Cupuaçu (Theobroma grandiflorum)

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Botanical name: Theobroma grandiflorum (Wild. ex Spring) Schumann
Family: Sterculiaceae
Common names. English: cupuaçu, cupuassu; Portuguese: cupuaçu

The cupuaçu is an arboreal fruit species considered to be a pre-Colombian crop plant which is still found wild in the eastern subregion of Brazilian Amazonia. Several authors rate it as one of the most promising fruits among the rich Amazonian flora, of which 271 fruit species have been described. An analysis of the potential of the fruit species native to Amazonia induced the author to propose four priority groups: 14 species considered to be domesticated, including the cupuaçu; 19 semi-domesticated species; 12 species that are not domesticated but whose domestication potential is recognized; and 13 palm species.

Botanical description

Theobroma grandiflorum is an arboreal species which reaches 15 to 20m in height, but less than 8 m when cultivated. It exhibits trichomic branching, its leaves are simple, alternate and coriaceous, 25 to 35 cm long and 6 to 10 cm wide, with a bright-green, pubescent upper surface and grey underside. It has a cymose inflorescence with three to five flowers, five dark-purple subtrapezoidal petals, a calyx with five triangular sepals, five stamens with bilocular anthers, five staminodes and a pentagonal superior ovary with five locules containing numerous seed primordia. Pollination is carried out mainly by ants and aphids, with vespertine anthesis. The fruit occurs in the form of a drupe and is strong and pleasant smelling. It is smooth on the outside, ellipsoidal, 25 cm long by 12 cm wide and weighs up to 1.5 kg. The endocarp is white, soft and sour-tasting, containing 25 to 50 superposed seeds in five rows. The ripe fruit is harvested when it falls to the ground.

Ecology and phytogeography

In its wild state, the cupuaçu grows in high primary forests, on fertile, well-drained soils. It is commoner in the south of the state of Pará, on the banks of the Tapajós, Tocantins, Xingu and Guama Rivers, and is found up to the northeast of the state of Maranhão on the banks of the Turiaçu and Pindaré Rivers. It requires mean annual temperatures of between 21 and 27°C, a mean annual relative humidity of between 77 and 88 percent and rainfall of between 1 900 and 3 000 mm. It is grown in small domestic gardens and nurseries in eastern Amazonia in Brazil.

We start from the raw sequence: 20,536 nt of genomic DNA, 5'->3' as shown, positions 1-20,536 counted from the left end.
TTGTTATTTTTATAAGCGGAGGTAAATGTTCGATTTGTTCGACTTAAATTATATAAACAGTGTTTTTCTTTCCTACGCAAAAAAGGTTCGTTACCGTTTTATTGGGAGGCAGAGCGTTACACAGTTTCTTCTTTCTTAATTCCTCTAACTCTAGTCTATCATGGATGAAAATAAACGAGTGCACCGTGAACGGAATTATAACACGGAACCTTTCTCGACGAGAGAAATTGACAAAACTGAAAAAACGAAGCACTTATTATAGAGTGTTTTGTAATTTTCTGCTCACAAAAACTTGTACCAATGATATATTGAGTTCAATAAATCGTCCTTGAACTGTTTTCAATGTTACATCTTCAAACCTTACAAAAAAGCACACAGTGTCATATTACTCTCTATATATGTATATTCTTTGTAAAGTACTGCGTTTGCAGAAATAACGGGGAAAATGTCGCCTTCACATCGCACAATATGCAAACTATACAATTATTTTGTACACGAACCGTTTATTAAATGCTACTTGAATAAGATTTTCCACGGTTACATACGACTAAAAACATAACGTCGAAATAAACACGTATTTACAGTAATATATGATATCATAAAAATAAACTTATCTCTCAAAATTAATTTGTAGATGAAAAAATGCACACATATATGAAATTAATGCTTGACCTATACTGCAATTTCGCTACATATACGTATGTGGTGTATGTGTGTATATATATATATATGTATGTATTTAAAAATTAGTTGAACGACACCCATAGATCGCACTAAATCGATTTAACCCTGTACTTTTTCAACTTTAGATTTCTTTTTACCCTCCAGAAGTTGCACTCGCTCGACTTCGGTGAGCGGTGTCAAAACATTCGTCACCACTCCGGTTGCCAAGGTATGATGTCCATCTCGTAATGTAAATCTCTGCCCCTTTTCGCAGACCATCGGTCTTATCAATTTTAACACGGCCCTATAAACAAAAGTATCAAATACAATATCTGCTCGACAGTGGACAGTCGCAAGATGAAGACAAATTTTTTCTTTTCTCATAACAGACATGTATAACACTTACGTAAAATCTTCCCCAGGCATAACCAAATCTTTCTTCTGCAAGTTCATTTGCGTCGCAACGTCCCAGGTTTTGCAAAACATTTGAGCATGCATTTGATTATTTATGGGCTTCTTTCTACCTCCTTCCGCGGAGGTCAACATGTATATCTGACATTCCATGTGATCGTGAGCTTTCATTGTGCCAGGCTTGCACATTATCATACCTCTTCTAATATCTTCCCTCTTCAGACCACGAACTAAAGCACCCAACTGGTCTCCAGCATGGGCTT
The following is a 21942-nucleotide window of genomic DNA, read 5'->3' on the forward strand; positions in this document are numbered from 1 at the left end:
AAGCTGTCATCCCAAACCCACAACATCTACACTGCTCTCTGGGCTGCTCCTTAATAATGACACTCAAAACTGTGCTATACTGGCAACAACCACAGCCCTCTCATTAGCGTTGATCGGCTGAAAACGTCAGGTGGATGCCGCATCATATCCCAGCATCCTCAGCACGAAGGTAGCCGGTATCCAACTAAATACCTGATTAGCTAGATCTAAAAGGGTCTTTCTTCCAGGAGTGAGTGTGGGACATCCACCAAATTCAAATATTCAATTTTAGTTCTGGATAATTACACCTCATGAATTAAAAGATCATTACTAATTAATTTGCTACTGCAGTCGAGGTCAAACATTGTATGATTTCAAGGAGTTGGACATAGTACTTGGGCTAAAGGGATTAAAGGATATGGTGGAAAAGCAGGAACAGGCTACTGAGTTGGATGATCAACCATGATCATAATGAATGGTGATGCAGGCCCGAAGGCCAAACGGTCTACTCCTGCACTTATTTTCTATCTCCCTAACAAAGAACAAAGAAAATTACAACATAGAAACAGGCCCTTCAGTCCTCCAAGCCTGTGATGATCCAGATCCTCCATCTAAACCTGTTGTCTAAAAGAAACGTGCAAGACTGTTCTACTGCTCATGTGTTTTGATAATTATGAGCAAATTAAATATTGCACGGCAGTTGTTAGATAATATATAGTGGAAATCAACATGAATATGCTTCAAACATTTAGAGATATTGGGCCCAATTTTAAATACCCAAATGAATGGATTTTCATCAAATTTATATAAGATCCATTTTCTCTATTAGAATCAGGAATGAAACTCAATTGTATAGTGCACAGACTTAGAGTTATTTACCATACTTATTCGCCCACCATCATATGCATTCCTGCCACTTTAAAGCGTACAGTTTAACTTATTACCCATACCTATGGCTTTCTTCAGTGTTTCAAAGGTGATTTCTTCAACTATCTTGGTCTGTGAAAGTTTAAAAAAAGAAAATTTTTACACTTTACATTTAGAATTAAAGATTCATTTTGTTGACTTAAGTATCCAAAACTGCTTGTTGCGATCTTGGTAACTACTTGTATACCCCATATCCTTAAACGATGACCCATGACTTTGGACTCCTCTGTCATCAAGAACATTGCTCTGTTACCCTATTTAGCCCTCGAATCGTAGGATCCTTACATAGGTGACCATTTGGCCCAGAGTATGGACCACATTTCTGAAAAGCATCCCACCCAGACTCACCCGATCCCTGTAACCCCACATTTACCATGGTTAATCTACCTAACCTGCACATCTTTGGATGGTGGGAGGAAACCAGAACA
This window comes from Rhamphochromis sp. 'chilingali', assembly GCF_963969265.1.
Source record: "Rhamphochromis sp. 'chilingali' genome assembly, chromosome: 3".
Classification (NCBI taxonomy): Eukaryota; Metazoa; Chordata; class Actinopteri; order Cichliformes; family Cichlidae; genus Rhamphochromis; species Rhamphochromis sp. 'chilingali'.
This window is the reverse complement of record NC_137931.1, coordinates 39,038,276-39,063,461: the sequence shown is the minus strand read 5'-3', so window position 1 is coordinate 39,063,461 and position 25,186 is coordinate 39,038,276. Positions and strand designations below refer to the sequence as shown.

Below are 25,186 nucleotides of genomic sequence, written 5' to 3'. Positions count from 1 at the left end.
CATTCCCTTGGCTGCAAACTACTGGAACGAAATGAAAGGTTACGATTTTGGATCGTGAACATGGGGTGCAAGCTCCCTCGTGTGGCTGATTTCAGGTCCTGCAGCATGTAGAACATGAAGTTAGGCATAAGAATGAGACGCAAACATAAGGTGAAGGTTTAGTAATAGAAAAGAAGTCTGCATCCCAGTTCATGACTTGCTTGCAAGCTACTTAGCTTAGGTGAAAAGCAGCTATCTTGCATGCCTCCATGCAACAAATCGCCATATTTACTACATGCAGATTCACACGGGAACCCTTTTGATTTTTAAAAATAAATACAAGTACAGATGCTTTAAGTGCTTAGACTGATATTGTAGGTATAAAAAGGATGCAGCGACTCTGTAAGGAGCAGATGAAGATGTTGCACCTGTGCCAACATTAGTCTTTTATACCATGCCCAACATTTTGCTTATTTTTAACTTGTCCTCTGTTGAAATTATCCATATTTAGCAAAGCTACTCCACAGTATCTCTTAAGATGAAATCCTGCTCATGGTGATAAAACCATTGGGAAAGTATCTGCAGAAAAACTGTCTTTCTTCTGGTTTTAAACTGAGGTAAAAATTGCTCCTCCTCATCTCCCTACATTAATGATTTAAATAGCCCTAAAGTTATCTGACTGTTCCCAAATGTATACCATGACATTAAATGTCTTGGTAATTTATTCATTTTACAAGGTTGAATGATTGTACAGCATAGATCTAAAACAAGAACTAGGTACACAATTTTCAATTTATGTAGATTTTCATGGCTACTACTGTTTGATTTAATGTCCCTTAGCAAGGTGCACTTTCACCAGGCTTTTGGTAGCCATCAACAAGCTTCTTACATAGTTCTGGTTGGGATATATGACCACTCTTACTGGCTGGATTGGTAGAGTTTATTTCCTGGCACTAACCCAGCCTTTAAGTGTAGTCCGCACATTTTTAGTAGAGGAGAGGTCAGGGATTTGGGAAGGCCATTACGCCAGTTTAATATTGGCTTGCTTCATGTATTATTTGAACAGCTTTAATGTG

Genetic diversity

Twenty different species of Theoroma have been described but usually only 12 are accepted. Of these, nine are native to Amazonia, hence the centre of genetic distribution appears to be the western half of the region. The distribution limit of Theobroma species extends as far as the state of Maranhão in the east, to the foot of the Andes in Peru in the west, as far as southern Mexico in the north, as far as Bolivia in the south and, in Brazil, as far as the south of the state of Mato Grosso.

The genus Theobroma is typically neotropical and is distributed in the tropical rain forest in the Western Hemisphere between lat. 18°N and 15°S. The region with the most species is between Costa Rica and northeastern Colombia. Five sections and 20 species are recognized. T. grandiflorum belongs to the section Glossopetalum, made up of 11 species; T. cacao is the only species of the Theobroma section.

Four species of Theobroma have been described as producers of edible flesh: T. grandiflorum, T. canumanense Pires & Froes, T. subincanum Martius, (Cupuí in Brazil and Cacau de monte in Colombia) and T. tricolor Humb. & Bonpl., which is a small tree distributed from western Amazonia to southern Mexico. Chocolate is also made from the seeds of these species. The basins of the Napo, Putumayo and Caquetá Rivers in the upper Amazon appear to be the centre of genetic diversity of T. cacao, although T. grandiflorum is found in southern Para in Brazil, and in Tocantins, Tapajós, Xingu and Guama.